By Deborah Goonan, Independent American Communities
As the end of the calendar year approaches, owner-advocates are working on getting regulation of Association-Governed Communities in their respective states. One of the items on their Wish List: an official department or agency to take complaints and mediate or arbitrate disputes between property owners and their Associations.
A few states have such agencies. California and New York grant narrow, limited authority to their Attorneys General (AG), while states such as Colorado and Nevada have carved out small departments within their Business Regulatory agencies.
Arizona is somewhat unique in that it has created an Office of Administrative Hearings within their Department of Fire, Building, and Life Safety to hear certain types of HOA disputes. In July 2016, those HOA dispute resolution duties were transferred to the Arizona Department of Real Estate.
But most states have no specific regulatory agency for HOAs, and no consumer protection available through their Attorney General. Homeowners from these states think they are missing out on important protections available in other states.
But owner-advocates in “HOA-regulated” states tell me that the level of HOA consumer protection offered by Real Estate Divisions, AG offices, and Ombudsmen is minimal at best.
One prime example is Florida, the state with the most Association-Governed Communities in the US, more than 47,000, according to industry trade group Community Associations Institute (CAI).
In Florida, within the Department of Business and Professional Regulation, the Division of Condominiums, Timeshares, and Mobile Homes assists property owners in mediation and arbitration of disputes involving board elections, recalls, meetings, and access to records. Note that in Florida, homeowners associations of single family homes in planned communities are not regulated to the same degree: the Division will only arbitrate matters related to board election disputes, nothing more.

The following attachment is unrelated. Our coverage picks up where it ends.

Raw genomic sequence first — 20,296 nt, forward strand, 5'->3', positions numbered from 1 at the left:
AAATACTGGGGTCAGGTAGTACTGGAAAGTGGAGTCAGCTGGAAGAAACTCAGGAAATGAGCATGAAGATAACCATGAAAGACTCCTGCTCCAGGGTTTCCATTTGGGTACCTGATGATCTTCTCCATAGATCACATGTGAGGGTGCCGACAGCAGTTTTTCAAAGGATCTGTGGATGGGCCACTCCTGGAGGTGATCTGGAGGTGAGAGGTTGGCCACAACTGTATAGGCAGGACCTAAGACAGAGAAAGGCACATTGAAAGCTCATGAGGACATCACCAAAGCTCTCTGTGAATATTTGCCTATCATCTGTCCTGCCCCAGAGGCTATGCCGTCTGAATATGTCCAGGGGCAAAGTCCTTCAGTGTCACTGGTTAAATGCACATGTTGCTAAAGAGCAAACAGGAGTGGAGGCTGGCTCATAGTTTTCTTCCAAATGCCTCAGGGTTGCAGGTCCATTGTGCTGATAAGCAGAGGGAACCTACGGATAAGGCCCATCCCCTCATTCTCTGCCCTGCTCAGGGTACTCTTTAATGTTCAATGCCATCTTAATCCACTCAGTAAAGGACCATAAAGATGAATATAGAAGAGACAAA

Condominium, timeshare, and mobile homes associations pay $4 per unit, per year, as a method of “self-funding” the DBPR Division.
Yet I hear from condo owners quite often that are frustrated that the DBPR is of little help to them, and of even less help to owners of single family homes in HOAs. Many disputes take months to resolve, if they are not dismissed for lack of jurisdiction (for example, complaints about inadequate maintenance of common areas) or on some kind of legal technicality.
Well, a recent article appearing in the Tallahassee Democrat may shed some light on what’s going on over at DBPR. It seems there’s a great deal of internal controversy, including an employment discrimination lawsuit filed by some female attorneys who handle arbitration of condo, timeshare, and mobile home association disputes.
In what the attorneys claim as apparent retaliation, DBPR is now considering outsourcing arbitration services, in favor of keeping in-house attorneys on staff at the state agency. In other words, Florida state officials now want to further privatize the HOA industry by removing direct oversight of its very limited regulatory function.
Somehow, I don’t think that sets the stage for a productive and cooperative staff of attorneys, just waiting to tackle the next chaotic condo dispute. More bad news for consumers who own property in Florida.
Department in legal dispute with in-house arbitrators
Jeffrey Schweers , Democrat staff writer 9:40 a.m. EDT October 12, 2016
The Department of Business and Professional Regulation has rankled several lawyers by holding a hearing Wednesday on whether to seek and certify outside lawyers to handle condominium association disputes.
The hearing comes two months after a lawsuit filed by several female attorneys who handle condominium cases claimed they are paid 50 percent less than their male counterparts. They called the hearing unlawful retaliation for the lawsuit on the part of the DBPR and its Division of Condominiums, Timeshares and Mobile Homes.